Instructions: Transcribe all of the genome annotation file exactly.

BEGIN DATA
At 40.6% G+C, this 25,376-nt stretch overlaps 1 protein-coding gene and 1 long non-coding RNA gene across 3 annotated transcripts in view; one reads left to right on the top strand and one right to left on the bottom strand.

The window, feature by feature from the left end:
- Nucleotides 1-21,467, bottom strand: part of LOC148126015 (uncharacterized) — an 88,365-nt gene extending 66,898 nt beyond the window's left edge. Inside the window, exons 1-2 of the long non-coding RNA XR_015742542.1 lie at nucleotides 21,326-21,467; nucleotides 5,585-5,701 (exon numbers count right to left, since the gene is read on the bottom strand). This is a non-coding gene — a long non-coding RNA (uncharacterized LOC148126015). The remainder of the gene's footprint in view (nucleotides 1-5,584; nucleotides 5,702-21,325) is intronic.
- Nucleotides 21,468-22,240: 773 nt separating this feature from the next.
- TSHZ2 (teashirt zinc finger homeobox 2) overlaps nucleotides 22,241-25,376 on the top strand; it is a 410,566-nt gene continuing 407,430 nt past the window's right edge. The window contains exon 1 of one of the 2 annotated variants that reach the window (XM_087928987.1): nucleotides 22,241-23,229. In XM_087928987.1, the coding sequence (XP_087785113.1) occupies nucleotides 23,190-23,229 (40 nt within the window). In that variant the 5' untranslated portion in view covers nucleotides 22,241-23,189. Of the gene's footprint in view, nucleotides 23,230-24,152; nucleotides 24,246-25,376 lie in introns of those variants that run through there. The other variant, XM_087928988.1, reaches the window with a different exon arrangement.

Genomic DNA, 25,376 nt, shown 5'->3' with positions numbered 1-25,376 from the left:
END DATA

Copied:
At 40.6% G+C, this 25,376-nt stretch overlaps 1 protein-coding gene and 1 long non-coding RNA gene across 3 annotated transcripts in view; one reads left to right on the top strand and one right to left on the bottom strand.

The window, feature by feature from the left end:
- Nucleotides 1-21,467, bottom strand: part of LOC148126015 (uncharacterized) — an 88,365-nt gene extending 66,898 nt beyond the window's left edge. Inside the window, exons 1-2 of the long non-coding RNA XR_015742542.1 lie at nucleotides 21,326-21,467; nucleotides 5,585-5,701 (exon numbers count right to left, since the gene is read on the bottom strand). This is a non-coding gene — a long non-coding RNA (uncharacterized LOC148126015). The remainder of the gene's footprint in view (nucleotides 1-5,584; nucleotides 5,702-21,325) is intronic.
- Nucleotides 21,468-22,240: 773 nt separating this feature from the next.
- TSHZ2 (teashirt zinc finger homeobox 2) overlaps nucleotides 22,241-25,376 on the top strand; it is a 410,566-nt gene continuing 407,430 nt past the window's right edge. The window contains exon 1 of one of the 2 annotated variants that reach the window (XM_087928987.1): nucleotides 22,241-23,229. In XM_087928987.1, the coding sequence (XP_087785113.1) occupies nucleotides 23,190-23,229 (40 nt within the window). In that variant the 5' untranslated portion in view covers nucleotides 22,241-23,189. Of the gene's footprint in view, nucleotides 23,230-24,152; nucleotides 24,246-25,376 lie in introns of those variants that run through there. The other variant, XM_087928988.1, reaches the window with a different exon arrangement.

Genomic DNA, 25,376 nt, shown 5'->3' with positions numbered 1-25,376 from the left: